Despite the threat to his life Charles Phibbs did return to Doobeg in spring 1923. According to tradition he managed to salvage some furniture as well as some silverware that had been hidden by one of the servants. One other thing he brought back with him to Wales was the bell used to call the servants to lunch, which he eventually gave to the church at Llandanwg, not far from his new home. He was never to visit Doobeg again but the fear of reprisal remained. Apart from his family, one other person left Ireland with him—Sergeant John Browne, an ex-RIC officer who acted as Phibbs’s bodyguard in case the IRA decided to follow.

In Wales Phibbs became a successful, though never popular, landowner, building up an estate of over 700 acres. He dabbled in politics and stood three times as the Conservative candidate for Merioneth though with little success. In 1936 he was knighted for his service to local government. He died in 1964 and his ashes were scattered on the hills of his adopted country.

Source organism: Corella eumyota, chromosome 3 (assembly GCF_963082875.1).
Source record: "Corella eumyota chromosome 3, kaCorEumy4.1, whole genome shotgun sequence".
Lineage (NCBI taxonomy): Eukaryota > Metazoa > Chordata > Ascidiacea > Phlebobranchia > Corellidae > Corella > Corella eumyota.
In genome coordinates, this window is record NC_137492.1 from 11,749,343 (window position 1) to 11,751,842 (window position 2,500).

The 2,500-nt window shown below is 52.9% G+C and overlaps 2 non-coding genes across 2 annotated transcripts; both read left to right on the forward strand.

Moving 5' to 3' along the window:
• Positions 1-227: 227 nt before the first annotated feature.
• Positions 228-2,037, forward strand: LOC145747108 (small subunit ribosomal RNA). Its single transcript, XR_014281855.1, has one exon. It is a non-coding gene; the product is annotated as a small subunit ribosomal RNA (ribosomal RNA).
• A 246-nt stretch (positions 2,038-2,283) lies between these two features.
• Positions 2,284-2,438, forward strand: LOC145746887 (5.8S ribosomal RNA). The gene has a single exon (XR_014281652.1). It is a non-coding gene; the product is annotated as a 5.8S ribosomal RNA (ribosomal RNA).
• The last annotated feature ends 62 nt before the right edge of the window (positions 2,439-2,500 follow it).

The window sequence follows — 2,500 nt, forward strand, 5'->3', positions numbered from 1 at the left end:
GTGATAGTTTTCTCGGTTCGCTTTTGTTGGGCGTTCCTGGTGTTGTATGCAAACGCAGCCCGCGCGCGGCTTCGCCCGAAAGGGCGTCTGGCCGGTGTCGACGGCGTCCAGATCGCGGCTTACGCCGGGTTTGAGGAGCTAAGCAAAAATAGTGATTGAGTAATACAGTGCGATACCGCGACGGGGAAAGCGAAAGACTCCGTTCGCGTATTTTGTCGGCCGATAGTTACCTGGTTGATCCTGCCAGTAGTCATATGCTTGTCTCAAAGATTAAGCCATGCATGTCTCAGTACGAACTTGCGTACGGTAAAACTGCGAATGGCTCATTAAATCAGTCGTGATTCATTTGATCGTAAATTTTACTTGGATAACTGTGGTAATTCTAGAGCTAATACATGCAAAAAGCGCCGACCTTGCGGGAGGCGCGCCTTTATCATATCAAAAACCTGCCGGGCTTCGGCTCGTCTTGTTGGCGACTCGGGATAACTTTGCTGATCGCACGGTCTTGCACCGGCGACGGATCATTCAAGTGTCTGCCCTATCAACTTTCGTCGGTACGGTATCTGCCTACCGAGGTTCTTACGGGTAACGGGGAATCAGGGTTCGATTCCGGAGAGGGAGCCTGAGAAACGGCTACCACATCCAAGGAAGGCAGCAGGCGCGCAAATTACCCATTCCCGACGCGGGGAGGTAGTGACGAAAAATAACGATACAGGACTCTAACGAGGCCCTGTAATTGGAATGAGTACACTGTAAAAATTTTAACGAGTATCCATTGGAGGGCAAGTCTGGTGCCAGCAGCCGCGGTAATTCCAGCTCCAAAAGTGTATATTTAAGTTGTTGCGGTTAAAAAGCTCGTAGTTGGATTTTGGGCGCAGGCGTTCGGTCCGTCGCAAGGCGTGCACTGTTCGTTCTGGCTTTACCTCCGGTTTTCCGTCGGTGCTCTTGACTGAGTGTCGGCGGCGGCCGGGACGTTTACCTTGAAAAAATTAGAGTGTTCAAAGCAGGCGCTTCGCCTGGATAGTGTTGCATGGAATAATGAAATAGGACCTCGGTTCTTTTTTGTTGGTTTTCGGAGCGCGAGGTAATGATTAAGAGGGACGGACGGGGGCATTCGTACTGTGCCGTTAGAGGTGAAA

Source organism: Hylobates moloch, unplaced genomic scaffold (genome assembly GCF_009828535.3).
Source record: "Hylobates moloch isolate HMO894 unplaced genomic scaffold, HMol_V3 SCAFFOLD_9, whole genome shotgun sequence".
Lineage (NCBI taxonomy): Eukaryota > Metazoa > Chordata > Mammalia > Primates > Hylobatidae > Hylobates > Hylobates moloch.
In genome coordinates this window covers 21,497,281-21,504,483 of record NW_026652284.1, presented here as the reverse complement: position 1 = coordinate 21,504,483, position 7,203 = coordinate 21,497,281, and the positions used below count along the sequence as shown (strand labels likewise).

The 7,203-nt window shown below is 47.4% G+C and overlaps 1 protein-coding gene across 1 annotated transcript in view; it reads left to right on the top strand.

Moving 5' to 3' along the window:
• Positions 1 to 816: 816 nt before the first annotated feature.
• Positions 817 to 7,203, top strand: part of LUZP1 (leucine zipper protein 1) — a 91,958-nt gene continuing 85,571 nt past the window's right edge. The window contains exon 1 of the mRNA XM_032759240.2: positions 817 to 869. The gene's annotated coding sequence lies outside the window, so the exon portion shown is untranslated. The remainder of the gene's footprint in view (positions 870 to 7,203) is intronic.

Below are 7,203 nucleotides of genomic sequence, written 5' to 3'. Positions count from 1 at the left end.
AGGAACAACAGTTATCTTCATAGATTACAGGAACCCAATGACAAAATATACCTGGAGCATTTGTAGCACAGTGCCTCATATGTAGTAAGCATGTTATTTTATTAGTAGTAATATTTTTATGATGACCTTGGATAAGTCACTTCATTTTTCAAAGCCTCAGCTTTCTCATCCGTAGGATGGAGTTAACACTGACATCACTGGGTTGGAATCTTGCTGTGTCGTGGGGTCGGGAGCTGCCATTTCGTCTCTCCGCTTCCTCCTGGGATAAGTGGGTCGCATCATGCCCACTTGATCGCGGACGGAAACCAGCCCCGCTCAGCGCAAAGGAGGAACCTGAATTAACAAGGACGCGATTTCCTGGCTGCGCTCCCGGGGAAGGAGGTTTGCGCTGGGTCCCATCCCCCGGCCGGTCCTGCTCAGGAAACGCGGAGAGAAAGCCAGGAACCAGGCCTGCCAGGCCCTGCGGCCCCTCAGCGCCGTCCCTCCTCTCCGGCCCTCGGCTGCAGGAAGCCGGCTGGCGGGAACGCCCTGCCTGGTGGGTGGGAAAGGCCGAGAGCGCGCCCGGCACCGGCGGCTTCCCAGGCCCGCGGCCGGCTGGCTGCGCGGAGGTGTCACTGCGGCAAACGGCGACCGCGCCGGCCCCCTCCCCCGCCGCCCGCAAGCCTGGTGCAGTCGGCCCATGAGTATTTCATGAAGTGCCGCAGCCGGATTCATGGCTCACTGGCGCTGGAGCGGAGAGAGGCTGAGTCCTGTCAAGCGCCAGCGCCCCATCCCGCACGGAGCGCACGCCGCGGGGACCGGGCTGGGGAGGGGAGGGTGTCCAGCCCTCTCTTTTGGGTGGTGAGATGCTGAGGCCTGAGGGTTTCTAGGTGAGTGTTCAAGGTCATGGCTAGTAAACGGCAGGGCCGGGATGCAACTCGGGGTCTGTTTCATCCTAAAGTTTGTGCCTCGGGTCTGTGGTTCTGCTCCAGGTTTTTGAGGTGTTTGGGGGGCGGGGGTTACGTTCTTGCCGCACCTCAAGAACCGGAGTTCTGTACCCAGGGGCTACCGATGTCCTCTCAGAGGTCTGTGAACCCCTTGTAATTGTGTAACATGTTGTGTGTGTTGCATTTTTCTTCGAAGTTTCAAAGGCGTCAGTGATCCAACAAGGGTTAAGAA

Doobeg House was purchased in 1932 by a Mr O’Dowd, who later sold it to the present owners. The site of the grave is still to be seen, as are bullet holes in the shutters. At the back of the house still stands the ruined generator house blown up by the IRA. As in Wales, the local people, especially the older generation, still remember Charles Phibbs and his sudden departure from Ireland.

Einion Thomas is an archivist at the University of Wales, Bangor.